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Technical Efficiency on Investigation of Smallholder Irrigated Cotton Producers

Abstract

Mesay Yami*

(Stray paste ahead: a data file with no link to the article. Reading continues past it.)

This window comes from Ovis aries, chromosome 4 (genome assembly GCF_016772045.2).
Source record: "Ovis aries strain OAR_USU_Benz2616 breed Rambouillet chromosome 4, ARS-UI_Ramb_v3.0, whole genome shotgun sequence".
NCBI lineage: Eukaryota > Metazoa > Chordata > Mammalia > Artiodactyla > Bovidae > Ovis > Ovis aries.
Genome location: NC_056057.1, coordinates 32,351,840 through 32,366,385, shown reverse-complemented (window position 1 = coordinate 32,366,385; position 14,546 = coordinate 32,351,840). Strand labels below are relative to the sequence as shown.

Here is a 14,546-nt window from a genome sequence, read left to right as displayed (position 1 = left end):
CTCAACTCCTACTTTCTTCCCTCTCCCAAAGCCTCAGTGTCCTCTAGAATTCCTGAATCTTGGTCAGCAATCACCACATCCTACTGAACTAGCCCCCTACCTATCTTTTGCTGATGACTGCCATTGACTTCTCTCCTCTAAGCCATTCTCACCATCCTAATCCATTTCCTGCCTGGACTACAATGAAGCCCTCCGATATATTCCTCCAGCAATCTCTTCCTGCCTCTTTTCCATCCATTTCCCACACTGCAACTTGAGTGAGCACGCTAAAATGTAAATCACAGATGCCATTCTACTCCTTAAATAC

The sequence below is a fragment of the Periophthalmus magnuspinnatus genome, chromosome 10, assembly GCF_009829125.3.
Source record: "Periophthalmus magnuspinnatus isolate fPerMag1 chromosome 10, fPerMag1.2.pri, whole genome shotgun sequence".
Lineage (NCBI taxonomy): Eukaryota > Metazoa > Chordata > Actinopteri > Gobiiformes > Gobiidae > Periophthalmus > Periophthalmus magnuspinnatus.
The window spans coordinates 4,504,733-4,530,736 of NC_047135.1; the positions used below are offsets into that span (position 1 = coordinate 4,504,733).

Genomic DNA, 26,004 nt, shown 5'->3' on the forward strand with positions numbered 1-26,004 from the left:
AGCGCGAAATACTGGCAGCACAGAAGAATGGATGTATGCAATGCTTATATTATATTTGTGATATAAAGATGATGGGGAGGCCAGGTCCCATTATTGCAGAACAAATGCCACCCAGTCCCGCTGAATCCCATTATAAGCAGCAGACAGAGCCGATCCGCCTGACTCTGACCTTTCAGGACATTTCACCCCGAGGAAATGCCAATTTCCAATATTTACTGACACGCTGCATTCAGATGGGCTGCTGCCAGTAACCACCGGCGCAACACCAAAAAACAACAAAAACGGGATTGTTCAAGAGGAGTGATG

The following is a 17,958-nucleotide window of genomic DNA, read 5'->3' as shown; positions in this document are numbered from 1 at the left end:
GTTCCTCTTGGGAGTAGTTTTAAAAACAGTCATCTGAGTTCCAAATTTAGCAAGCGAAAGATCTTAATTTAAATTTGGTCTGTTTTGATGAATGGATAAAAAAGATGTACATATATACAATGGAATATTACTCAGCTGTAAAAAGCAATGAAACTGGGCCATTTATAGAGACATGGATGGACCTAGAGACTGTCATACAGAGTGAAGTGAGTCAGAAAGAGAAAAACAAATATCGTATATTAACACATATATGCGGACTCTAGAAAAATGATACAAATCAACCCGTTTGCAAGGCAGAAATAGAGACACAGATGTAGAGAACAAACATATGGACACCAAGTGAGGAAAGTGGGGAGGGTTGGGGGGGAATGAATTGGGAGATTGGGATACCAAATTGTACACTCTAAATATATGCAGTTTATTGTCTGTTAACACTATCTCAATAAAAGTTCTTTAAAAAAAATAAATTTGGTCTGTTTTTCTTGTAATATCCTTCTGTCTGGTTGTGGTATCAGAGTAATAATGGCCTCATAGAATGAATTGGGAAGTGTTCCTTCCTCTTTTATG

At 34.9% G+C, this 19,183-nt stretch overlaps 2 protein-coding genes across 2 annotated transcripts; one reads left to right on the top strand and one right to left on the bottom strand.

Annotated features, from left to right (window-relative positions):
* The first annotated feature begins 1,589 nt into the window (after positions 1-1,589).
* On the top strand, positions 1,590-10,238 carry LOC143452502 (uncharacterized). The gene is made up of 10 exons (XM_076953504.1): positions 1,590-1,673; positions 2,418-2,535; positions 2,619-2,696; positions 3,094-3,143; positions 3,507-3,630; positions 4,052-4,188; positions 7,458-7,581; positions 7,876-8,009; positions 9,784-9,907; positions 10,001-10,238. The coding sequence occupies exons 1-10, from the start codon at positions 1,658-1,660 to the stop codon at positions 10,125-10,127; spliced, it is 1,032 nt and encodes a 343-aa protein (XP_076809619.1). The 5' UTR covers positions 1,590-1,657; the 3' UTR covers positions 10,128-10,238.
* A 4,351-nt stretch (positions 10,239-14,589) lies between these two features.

This study assesses the level of technical efficiency and its determinants of smallholder irrigated cotton farmers in the Middle Awash Valley of Northeastern Ethiopia. A multi stage purposive random sampling procedure was employed to select 74 irrigated cotton farmers from Amibara district of Afar region. A well-structured questionnaire and field observations were employed to collect relevant information from respondents. Data collected were analyzed using relevant econometric techniques. The results from stochastic frontier analysis indicated that elasticity’s of mean output for cotton area, labor cost, and irrigation frequency were positive while those of seed and pesticide costs were negative. The joint effects of socioeconomic and farm specific variables influenced technical efficiency but individual effects of some variables were not significant. Mean technical efficiency level of irrigated cotton farmers was estimated to be 71%; indicating that the possibility of increasing cotton production in the valley given the current state of technology and inputs level. Further, the empirical results from the inefficiency effect model revealed that cotton farming experience, extension service, credit access, tenancy status, salinity level, distance to main water canal and sowing time were found to be major determinants of farmers’ technical efficiency in the study area. The study recommends that government efforts are of vital in increasing cotton yield through improvement in technical efficiency by ensuring timely and adequate availability of the required inputs as well as adequate provision of credit facilities and promotion of research findings through extension services.

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